What does folic acid do?


Quick Answer

According to the University of Maryland Medical Center, folic acid plays a vital role in brain development and function and mental and emotional health. Folic acid helps the body produce DNA and RNA, so it is especially important during pregnancy, infancy and adolescence when cells and tissues undergo rapid growth. Pregnant women who do not get enough folic acid are more likely to have babies with birth defects.

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Full Answer

The Centers for Disease Control and Prevention recommends that all adults take 400 micrograms of folic acid daily. Although folic acid has been proven to reduce birth defects such as spina bifida and anencephaly, it may have other health benefits as well. As of 2014, additional benefits of folic acid are still being studied, but the University of Maryland Medical Center reports that folic acid may help with heart disease, age-related hearing loss, the development of some forms of cancer, depression and age-related macular degeneration.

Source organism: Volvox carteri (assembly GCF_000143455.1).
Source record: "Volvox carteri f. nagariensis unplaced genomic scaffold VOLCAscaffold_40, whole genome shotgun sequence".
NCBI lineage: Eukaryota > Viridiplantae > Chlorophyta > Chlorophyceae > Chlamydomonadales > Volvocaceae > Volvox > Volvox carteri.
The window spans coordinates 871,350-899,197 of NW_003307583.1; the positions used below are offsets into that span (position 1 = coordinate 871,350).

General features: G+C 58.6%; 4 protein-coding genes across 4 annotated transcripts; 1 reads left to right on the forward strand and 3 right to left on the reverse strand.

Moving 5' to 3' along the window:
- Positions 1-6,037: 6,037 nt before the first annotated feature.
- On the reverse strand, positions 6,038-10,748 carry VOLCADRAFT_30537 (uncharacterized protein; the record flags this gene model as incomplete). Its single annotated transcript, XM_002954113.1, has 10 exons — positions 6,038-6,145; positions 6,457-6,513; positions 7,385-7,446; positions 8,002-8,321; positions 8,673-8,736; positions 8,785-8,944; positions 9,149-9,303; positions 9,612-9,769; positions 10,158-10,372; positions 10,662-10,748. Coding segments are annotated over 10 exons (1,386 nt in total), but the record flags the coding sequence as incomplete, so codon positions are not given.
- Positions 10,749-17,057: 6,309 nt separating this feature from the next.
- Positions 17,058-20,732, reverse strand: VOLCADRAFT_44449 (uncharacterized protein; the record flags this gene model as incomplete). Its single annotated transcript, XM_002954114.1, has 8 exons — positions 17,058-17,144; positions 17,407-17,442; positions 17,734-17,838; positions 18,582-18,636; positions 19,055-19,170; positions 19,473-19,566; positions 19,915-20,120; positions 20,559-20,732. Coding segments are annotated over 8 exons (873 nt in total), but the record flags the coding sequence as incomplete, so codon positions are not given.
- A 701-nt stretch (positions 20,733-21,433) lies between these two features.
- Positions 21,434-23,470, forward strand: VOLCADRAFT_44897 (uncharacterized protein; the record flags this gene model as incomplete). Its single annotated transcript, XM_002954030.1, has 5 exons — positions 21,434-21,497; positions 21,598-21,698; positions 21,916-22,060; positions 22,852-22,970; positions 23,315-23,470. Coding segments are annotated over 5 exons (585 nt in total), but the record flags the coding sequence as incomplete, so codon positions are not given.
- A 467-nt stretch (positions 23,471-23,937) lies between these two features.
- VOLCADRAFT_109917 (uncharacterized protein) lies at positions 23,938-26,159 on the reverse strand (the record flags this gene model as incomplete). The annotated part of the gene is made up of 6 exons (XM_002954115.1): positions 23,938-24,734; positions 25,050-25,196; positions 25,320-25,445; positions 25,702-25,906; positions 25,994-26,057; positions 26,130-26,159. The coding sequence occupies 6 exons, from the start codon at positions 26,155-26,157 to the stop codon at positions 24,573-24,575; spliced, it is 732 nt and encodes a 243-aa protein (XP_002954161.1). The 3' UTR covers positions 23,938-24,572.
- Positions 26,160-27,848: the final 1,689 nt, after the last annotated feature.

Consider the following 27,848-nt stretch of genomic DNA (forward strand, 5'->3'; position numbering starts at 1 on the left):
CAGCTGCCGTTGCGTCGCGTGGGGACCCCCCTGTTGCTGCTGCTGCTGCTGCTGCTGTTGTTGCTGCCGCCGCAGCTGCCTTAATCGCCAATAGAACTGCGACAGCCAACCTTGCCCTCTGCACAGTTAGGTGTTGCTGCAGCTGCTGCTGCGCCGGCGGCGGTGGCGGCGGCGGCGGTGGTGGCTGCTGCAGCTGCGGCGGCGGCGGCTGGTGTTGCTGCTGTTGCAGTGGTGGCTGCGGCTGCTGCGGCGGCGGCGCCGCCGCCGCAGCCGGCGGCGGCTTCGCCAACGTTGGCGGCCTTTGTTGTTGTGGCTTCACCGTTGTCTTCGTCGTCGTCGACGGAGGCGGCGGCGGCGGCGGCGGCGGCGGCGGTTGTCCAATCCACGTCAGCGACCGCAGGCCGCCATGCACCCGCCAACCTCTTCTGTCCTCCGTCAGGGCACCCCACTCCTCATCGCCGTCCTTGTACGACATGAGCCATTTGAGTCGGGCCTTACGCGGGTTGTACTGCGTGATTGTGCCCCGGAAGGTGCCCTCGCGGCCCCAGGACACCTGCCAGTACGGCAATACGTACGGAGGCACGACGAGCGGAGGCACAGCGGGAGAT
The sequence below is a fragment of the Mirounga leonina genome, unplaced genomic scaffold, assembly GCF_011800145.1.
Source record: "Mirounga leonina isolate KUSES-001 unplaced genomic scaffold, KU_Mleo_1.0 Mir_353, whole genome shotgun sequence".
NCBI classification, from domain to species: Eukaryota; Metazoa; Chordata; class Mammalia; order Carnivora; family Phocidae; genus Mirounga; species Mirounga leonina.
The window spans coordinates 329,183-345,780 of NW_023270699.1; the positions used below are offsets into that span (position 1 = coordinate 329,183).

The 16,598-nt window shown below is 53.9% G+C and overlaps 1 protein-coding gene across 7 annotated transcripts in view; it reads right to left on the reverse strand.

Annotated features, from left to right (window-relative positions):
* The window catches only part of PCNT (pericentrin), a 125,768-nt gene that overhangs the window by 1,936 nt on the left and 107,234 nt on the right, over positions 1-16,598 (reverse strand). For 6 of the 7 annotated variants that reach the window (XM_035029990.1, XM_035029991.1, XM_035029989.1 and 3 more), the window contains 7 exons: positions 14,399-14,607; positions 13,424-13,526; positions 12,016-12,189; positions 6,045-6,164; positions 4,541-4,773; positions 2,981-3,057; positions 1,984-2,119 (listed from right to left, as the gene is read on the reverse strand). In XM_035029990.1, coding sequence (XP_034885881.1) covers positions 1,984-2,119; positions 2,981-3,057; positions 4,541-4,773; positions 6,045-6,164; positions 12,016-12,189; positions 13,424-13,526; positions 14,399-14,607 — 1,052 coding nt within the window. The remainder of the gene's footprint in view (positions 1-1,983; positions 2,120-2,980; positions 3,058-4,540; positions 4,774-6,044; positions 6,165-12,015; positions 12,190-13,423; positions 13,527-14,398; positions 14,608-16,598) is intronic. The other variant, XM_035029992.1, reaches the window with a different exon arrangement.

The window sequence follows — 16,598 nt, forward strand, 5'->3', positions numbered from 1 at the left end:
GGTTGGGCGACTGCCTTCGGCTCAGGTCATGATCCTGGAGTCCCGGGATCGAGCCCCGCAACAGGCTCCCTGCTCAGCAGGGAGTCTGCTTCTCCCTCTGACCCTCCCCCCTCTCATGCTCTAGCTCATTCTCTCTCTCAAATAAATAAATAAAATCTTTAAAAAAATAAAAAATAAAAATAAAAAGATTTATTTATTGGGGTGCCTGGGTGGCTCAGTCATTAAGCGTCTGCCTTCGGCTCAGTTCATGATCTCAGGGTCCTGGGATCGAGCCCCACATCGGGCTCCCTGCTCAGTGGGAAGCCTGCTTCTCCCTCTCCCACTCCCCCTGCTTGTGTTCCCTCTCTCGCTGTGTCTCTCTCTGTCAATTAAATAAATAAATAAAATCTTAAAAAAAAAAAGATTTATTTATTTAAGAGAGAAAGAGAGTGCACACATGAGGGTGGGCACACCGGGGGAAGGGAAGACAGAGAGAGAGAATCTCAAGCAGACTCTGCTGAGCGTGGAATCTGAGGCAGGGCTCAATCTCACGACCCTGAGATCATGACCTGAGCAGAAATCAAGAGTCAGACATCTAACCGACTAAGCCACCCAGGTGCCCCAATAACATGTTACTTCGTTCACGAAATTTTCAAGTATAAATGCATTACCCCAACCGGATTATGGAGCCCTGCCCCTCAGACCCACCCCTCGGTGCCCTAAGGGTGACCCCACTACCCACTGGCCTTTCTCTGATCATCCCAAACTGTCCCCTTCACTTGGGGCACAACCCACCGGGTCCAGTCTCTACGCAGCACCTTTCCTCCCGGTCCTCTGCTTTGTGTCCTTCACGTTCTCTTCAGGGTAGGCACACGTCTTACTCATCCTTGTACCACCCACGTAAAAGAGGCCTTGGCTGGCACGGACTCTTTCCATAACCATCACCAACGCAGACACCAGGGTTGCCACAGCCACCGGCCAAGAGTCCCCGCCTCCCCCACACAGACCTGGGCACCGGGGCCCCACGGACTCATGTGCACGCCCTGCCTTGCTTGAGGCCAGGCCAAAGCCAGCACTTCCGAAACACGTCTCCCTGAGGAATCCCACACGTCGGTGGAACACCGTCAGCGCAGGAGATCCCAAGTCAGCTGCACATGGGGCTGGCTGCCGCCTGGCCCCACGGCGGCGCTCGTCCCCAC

According to WebMD, folic acid and folate are forms of the vitamin B-9. Folate occurs naturally in foods such as leafy green vegetables, beans, mushrooms, bananas and tomato juice. Folic acid is a synthetic form taken as a supplement and has been added to some foods since 1998. Folic acid, like all B vitamins, is water-soluble, meaning the body cannot store it and must replenish its supply on a regular basis.

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